The Nanny State Builds A Drunk Tank

A news story in this morning’s Torygraph about trying to cut down on the phenomenon of “binge drinking” caught my eye.  It is almost certainly doomed to failure, based on a lack of understanding of the present, deplorable state of Western civilization.  It is a superb manifestation of some of the well-intended but fundamentally unsound assumptions of the nanny state, and though this is taking place in Britain the thinking behind it is not so far removed from our own experience of the nanny state in the U.S. that it would be impossible to imagine here.

Authorities in the Welsh capital city of Cardiff will now begin to film intoxicated patients visiting a new medical clinic in the city center, opened to take the pressure off of local hospital emergency rooms.  Apparently 60% of the patients seen in these local hospitals on weekends are there because of alcohol-related illness or injury due to binge drinking.  The prevalence of this practice, particularly among young people, and the general attitude of either, “What can you do?” or “It’s no big deal,” is something I witnessed many times when I lived in London.

However, while that may seem like a good reason to open a clinic specifically for anti-social future alcoholics, there are some problems with this plan from the get-go.

For starters, patients entering this clinic will not be compelled to watch the film taken of their intoxicated appearance.  They will be able to take a look at it, if they wish, once they have reached some level of sobriety while still at the clinic, but only then.  This begs the question of how many people are going to want to voluntarily sit down, at the conclusion of a very rough night out where they ended up in hospital, to take a look at themselves vomiting or passed out?  Surely they will want to get home and crawl into bed, not sit around talking about their feelings or why they drink.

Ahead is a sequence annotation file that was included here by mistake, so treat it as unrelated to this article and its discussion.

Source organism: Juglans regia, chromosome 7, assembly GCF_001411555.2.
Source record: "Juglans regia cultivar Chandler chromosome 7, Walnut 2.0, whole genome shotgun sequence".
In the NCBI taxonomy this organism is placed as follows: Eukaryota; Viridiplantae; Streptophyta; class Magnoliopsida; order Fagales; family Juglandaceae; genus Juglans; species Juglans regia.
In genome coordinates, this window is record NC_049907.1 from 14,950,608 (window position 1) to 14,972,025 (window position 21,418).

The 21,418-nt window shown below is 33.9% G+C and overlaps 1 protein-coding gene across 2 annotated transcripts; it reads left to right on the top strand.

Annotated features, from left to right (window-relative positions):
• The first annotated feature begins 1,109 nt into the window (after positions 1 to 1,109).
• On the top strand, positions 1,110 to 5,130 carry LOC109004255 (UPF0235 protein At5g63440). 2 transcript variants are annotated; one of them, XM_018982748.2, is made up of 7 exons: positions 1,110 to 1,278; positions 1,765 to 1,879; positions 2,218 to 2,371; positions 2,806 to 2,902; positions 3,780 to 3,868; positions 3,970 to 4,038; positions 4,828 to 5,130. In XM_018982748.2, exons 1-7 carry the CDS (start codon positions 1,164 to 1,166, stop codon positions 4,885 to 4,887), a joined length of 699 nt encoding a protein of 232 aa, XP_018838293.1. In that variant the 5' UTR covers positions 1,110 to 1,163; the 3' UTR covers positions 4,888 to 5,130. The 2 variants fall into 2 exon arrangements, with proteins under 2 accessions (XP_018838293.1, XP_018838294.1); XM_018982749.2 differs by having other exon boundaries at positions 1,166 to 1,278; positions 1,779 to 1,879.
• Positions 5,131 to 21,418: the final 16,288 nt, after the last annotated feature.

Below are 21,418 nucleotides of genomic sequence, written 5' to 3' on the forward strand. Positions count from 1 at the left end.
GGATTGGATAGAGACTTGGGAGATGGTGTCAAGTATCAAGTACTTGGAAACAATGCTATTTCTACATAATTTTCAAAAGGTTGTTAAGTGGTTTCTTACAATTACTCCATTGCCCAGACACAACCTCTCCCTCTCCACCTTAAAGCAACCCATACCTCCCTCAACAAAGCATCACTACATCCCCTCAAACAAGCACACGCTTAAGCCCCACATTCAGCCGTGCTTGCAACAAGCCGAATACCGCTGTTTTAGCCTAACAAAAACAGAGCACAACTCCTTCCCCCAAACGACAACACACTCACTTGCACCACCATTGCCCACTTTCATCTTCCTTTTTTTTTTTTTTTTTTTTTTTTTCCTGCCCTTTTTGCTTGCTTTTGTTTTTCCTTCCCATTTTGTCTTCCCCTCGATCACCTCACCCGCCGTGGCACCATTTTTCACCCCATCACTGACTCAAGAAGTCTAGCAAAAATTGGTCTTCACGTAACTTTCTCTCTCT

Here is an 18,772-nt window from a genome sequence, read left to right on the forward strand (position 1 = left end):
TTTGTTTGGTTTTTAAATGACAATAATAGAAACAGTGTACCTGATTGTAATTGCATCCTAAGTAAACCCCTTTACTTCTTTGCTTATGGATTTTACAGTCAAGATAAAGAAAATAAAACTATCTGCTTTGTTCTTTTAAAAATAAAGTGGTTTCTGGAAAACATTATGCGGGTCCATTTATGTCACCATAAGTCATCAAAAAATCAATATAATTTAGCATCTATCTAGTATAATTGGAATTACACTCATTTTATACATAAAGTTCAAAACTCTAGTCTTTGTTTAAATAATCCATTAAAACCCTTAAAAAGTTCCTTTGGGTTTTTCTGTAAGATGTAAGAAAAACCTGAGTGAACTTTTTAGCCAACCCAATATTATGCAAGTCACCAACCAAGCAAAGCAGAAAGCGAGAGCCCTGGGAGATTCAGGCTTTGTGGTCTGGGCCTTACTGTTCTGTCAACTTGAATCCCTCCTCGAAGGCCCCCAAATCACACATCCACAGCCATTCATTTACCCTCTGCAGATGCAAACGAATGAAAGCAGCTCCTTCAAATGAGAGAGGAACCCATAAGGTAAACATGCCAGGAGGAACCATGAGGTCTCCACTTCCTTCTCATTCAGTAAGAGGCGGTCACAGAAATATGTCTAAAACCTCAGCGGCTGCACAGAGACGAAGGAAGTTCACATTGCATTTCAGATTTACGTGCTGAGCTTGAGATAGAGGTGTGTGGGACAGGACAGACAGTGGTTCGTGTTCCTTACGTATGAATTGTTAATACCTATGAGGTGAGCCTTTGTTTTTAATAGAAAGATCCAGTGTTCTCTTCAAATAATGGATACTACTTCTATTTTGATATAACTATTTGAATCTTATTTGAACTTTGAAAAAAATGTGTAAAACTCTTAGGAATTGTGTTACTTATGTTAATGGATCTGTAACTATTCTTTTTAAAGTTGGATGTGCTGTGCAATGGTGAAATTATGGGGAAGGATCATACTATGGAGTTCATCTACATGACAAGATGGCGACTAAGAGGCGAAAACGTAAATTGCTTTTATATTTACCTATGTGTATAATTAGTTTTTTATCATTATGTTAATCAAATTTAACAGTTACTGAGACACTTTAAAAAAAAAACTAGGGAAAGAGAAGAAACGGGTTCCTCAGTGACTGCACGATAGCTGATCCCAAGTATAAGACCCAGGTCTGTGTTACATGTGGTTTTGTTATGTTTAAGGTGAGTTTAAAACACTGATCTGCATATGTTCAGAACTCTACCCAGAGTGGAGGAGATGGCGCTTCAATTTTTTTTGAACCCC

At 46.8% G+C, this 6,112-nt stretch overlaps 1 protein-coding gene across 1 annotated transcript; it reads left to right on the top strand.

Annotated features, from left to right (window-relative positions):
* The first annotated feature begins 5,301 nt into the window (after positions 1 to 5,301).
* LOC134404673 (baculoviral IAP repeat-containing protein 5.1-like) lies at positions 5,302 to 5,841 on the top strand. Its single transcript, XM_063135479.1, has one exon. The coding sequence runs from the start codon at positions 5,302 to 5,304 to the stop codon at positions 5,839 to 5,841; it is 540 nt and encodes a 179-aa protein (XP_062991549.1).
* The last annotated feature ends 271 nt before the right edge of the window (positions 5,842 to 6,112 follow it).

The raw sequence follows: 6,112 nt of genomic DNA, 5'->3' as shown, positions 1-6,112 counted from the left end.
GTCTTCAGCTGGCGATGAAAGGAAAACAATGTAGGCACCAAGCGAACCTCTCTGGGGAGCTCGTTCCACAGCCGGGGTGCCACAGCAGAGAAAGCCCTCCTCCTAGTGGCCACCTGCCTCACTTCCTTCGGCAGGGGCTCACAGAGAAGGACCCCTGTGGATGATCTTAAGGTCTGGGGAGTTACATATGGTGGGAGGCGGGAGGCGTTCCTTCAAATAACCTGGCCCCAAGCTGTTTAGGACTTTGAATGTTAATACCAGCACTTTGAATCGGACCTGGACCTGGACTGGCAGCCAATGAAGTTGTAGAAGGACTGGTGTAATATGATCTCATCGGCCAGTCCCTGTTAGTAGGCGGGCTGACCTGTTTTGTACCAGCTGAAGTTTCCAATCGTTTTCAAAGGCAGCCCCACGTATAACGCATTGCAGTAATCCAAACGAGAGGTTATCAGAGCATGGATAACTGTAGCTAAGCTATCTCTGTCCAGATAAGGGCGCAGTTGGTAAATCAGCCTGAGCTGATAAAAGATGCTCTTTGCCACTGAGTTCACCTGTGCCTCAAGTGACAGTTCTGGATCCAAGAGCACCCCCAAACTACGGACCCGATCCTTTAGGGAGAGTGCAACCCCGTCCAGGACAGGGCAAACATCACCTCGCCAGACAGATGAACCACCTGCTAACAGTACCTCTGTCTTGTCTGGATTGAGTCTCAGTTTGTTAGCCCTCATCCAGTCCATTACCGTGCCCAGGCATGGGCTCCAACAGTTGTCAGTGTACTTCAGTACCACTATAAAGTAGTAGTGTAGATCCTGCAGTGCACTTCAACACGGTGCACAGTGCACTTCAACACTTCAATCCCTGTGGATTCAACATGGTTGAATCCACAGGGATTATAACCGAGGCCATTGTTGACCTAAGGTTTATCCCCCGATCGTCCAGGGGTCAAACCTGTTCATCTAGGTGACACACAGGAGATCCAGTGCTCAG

Moreover, the films are supposed going to be destroyed once the patient leaves the clinic, which means that even if they had a change of heart, the patients cannot come back later to view them.  This policy is also to prevent the films from being used for comedic purposes on social media sites, and is certainly laudable in theory.  However, I can guarantee you that, human nature and bureaucracy being what it is, it is only a matter of time before some of the more egregious videos start showing up on YouTube, or on The Daily Mail’s website.

I am deeply skeptical of this measure proving to be anything other than a waste of time and resources, whether in Cardiff or indeed anywhere else where one might see this sort of behavior, such as just about anywhere where American college students go for Spring Break.  Over the past twenty years in the West, we have created a culture which glorifies anti-social behavior in its entertainment, and then encourages people to behave in appalling ways toward themselves and toward other people, for fun and profit. Take a look at yesterday’s news report out of Delaware, for example, where daycare workers were caught trying to persuade toddlers to fight each other so that their exploits could be filmed.

And because everything is now relative, with no moral absolutes, no one has the right to tell anyone else that what they are doing is wrong. So long as the binge drinker is not dropping their bodily fluids on MY doorstep, this line of thinking goes, I must keep my mouth shut.  Their personal difficulties, which have led them into substance abuse, prevent anyone from criticizing or penalizing their behavior, because hurting their feelings is worse than their destroying private property, for example.

The truth is that young people who are given no direction or structure by their parents, teachers, and the state, are going to continue to behave this way, so long as we continue to believe that the only standards of behavior are those which happen to be popular. The new generation of drunks has no incentive or motivation to behave in public, since they have been brought up to believe they have no reason to do so in private, either.  No doubt it will be a good thing for the people of Cardiff to have what will be, in effect, a new drunk tank, where they can dump all of the alcoholics together in one place until they cool off.  Despite the effort however, I suspect it will do little or nothing to stem the practice.


Detail of “The March of the Guards to Finchley” by William Hogarth (1750)
Foundling Hospital Museum, London

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